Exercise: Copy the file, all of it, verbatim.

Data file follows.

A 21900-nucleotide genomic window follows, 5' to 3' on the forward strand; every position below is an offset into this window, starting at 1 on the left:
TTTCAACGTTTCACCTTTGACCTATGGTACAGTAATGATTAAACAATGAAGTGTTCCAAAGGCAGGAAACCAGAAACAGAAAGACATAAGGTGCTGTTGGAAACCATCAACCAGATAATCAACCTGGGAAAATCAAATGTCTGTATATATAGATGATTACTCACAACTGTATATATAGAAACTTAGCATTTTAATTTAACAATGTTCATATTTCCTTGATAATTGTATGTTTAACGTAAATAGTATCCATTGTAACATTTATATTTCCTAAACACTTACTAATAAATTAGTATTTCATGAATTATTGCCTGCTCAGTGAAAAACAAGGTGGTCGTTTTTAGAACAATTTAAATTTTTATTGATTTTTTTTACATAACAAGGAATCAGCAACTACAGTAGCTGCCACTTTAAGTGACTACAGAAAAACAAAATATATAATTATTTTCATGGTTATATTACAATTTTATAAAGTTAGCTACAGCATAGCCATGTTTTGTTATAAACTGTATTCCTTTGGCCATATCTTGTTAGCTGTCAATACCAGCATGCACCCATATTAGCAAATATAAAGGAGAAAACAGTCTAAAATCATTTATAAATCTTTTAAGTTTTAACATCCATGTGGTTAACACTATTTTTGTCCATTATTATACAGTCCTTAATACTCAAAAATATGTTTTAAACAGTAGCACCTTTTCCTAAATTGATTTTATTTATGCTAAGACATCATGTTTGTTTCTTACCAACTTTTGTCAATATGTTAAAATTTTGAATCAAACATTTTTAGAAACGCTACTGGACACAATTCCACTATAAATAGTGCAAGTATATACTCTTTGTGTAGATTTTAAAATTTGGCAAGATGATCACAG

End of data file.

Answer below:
A 21900-nucleotide genomic window follows, 5' to 3' on the forward strand; every position below is an offset into this window, starting at 1 on the left:
TTTCAACGTTTCACCTTTGACCTATGGTACAGTAATGATTAAACAATGAAGTGTTCCAAAGGCAGGAAACCAGAAACAGAAAGACATAAGGTGCTGTTGGAAACCATCAACCAGATAATCAACCTGGGAAAATCAAATGTCTGTATATATAGATGATTACTCACAACTGTATATATAGAAACTTAGCATTTTAATTTAACAATGTTCATATTTCCTTGATAATTGTATGTTTAACGTAAATAGTATCCATTGTAACATTTATATTTCCTAAACACTTACTAATAAATTAGTATTTCATGAATTATTGCCTGCTCAGTGAAAAACAAGGTGGTCGTTTTTAGAACAATTTAAATTTTTATTGATTTTTTTTACATAACAAGGAATCAGCAACTACAGTAGCTGCCACTTTAAGTGACTACAGAAAAACAAAATATATAATTATTTTCATGGTTATATTACAATTTTATAAAGTTAGCTACAGCATAGCCATGTTTTGTTATAAACTGTATTCCTTTGGCCATATCTTGTTAGCTGTCAATACCAGCATGCACCCATATTAGCAAATATAAAGGAGAAAACAGTCTAAAATCATTTATAAATCTTTTAAGTTTTAACATCCATGTGGTTAACACTATTTTTGTCCATTATTATACAGTCCTTAATACTCAAAAATATGTTTTAAACAGTAGCACCTTTTCCTAAATTGATTTTATTTATGCTAAGACATCATGTTTGTTTCTTACCAACTTTTGTCAATATGTTAAAATTTTGAATCAAACATTTTTAGAAACGCTACTGGACACAATTCCACTATAAATAGTGCAAGTATATACTCTTTGTGTAGATTTTAAAATTTGGCAAGATGATCACAG